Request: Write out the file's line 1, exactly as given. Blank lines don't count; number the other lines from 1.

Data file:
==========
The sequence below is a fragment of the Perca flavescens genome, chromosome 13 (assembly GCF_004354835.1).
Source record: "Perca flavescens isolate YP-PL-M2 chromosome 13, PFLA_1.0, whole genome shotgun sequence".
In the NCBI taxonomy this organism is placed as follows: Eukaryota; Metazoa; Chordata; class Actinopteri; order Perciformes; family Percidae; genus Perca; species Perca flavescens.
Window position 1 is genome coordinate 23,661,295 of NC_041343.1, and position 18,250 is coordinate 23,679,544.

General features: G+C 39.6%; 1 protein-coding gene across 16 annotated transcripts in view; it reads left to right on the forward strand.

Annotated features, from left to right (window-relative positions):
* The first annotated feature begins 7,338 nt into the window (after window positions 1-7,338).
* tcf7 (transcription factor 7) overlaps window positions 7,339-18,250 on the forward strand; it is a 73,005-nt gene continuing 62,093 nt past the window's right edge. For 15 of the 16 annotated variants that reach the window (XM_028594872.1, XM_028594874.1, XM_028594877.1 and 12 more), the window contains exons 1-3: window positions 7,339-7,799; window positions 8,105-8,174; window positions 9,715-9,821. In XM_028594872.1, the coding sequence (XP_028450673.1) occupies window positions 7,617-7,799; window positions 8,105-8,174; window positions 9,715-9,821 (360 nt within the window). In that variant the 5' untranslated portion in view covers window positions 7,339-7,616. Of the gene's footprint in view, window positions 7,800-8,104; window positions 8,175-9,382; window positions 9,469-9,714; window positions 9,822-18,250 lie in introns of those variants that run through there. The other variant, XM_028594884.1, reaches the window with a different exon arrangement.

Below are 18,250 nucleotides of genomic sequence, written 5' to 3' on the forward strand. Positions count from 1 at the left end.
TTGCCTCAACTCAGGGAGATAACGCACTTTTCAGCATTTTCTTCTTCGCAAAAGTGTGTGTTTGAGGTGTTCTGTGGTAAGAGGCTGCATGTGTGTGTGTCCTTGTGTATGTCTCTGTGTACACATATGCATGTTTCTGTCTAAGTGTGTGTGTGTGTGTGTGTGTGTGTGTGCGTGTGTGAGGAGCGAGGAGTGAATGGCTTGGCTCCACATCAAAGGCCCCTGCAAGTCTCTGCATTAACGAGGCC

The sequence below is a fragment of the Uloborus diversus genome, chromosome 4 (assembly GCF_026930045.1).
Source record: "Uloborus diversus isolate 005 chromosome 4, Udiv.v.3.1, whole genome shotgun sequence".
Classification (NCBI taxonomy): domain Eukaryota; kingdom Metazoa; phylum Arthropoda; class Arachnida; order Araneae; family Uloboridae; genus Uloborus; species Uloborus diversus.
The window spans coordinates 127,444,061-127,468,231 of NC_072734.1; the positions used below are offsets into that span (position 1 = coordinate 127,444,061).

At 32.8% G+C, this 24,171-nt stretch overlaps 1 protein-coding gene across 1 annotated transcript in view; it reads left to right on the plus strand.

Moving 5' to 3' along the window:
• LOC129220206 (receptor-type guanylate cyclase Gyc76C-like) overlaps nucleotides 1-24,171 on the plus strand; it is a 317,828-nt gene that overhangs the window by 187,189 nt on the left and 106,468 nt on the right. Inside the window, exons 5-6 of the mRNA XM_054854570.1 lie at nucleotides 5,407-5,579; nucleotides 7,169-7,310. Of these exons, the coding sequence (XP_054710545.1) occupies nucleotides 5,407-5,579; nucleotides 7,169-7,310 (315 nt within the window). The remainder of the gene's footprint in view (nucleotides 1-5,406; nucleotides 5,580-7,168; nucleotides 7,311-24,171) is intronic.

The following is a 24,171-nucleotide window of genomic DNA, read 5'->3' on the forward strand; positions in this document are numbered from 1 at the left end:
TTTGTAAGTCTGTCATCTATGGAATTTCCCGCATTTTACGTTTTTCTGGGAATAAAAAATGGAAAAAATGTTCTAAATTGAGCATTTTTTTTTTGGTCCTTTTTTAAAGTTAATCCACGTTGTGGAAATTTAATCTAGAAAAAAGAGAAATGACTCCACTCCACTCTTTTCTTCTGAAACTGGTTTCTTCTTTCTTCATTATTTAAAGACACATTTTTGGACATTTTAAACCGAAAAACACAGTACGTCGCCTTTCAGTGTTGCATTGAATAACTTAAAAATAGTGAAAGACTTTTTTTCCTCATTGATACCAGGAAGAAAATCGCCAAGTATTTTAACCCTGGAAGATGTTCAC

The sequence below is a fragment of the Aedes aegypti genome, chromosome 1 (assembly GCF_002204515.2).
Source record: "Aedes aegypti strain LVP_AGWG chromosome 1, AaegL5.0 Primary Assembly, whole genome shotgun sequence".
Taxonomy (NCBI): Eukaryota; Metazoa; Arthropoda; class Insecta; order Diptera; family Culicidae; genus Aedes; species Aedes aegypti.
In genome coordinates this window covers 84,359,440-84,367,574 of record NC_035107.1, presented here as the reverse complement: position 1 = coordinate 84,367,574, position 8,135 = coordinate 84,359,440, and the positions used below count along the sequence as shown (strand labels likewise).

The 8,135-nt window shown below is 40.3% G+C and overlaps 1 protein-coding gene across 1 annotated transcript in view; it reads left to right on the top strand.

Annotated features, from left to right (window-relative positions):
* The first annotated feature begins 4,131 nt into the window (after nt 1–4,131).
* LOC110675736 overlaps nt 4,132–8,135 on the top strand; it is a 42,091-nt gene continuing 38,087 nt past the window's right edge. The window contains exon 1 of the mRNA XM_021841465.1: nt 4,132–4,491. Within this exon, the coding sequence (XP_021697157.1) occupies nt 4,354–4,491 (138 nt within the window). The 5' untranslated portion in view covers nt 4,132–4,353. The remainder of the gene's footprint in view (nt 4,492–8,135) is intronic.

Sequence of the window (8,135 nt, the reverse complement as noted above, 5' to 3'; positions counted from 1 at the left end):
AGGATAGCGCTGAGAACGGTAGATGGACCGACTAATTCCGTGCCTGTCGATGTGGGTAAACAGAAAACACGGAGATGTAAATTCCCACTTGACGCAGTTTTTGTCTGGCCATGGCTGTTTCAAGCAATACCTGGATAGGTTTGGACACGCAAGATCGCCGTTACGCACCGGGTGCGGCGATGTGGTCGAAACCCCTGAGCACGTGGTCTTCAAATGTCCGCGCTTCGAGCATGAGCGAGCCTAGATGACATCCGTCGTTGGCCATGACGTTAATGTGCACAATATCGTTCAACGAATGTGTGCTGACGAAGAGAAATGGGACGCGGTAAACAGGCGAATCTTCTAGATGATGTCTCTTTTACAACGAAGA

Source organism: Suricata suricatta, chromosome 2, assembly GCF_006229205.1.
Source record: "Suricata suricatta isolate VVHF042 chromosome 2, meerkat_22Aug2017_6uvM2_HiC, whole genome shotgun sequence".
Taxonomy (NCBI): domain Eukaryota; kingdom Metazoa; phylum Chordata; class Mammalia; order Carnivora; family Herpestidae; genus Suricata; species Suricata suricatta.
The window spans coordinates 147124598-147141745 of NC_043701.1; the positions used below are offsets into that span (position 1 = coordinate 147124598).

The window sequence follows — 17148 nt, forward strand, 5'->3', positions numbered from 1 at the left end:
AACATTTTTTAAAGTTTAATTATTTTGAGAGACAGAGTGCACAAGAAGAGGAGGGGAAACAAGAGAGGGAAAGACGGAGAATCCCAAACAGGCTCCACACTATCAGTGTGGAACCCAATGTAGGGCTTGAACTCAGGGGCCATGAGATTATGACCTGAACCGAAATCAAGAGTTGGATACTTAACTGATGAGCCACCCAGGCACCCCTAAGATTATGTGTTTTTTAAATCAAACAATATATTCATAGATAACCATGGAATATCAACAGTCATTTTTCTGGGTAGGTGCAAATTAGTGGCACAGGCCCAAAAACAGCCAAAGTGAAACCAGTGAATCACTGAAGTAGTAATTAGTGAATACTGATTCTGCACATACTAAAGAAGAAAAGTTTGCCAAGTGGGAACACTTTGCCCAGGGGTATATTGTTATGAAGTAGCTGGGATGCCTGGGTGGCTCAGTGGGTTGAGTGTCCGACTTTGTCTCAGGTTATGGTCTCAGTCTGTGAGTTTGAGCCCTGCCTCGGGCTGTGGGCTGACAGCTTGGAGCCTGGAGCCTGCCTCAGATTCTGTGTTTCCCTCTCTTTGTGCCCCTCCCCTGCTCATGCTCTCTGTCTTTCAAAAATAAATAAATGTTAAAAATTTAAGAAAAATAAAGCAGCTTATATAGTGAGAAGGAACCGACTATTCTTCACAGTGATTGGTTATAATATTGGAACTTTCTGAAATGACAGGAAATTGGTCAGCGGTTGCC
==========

The sequence below is a fragment of the Perca flavescens genome, chromosome 13 (assembly GCF_004354835.1).